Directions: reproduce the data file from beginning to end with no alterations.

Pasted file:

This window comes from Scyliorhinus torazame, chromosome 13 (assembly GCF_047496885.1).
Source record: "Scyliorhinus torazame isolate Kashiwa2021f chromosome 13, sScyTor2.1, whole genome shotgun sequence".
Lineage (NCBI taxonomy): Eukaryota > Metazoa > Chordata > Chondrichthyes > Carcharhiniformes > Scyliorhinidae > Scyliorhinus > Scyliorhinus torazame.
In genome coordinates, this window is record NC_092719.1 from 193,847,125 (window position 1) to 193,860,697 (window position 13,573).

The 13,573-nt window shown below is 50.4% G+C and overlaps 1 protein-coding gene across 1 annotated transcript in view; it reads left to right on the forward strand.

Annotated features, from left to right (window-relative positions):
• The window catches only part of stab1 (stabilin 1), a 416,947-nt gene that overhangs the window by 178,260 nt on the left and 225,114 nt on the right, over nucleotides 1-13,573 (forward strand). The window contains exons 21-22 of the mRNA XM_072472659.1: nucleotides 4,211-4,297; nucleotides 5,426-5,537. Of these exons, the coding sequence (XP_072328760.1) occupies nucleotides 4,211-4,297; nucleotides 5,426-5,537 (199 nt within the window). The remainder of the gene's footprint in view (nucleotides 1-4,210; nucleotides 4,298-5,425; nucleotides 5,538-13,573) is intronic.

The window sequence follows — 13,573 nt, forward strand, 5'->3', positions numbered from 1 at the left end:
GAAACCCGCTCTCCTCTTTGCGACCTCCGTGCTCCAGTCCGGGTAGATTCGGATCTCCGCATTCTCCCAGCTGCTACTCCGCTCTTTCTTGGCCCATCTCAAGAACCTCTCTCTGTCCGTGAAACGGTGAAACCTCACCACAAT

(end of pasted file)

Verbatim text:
This window comes from Scyliorhinus torazame, chromosome 13 (assembly GCF_047496885.1).
Source record: "Scyliorhinus torazame isolate Kashiwa2021f chromosome 13, sScyTor2.1, whole genome shotgun sequence".
Lineage (NCBI taxonomy): Eukaryota > Metazoa > Chordata > Chondrichthyes > Carcharhiniformes > Scyliorhinidae > Scyliorhinus > Scyliorhinus torazame.
In genome coordinates, this window is record NC_092719.1 from 193,847,125 (window position 1) to 193,860,697 (window position 13,573).

The 13,573-nt window shown below is 50.4% G+C and overlaps 1 protein-coding gene across 1 annotated transcript in view; it reads left to right on the forward strand.

Annotated features, from left to right (window-relative positions):
• The window catches only part of stab1 (stabilin 1), a 416,947-nt gene that overhangs the window by 178,260 nt on the left and 225,114 nt on the right, over nucleotides 1-13,573 (forward strand). The window contains exons 21-22 of the mRNA XM_072472659.1: nucleotides 4,211-4,297; nucleotides 5,426-5,537. Of these exons, the coding sequence (XP_072328760.1) occupies nucleotides 4,211-4,297; nucleotides 5,426-5,537 (199 nt within the window). The remainder of the gene's footprint in view (nucleotides 1-4,210; nucleotides 4,298-5,425; nucleotides 5,538-13,573) is intronic.

The window sequence follows — 13,573 nt, forward strand, 5'->3', positions numbered from 1 at the left end:
GAAACCCGCTCTCCTCTTTGCGACCTCCGTGCTCCAGTCCGGGTAGATTCGGATCTCCGCATTCTCCCAGCTGCTACTCCGCTCTTTCTTGGCCCATCTCAAGAACCTCTCTCTGTCCGTGAAACGGTGAAACCTCACCACAAT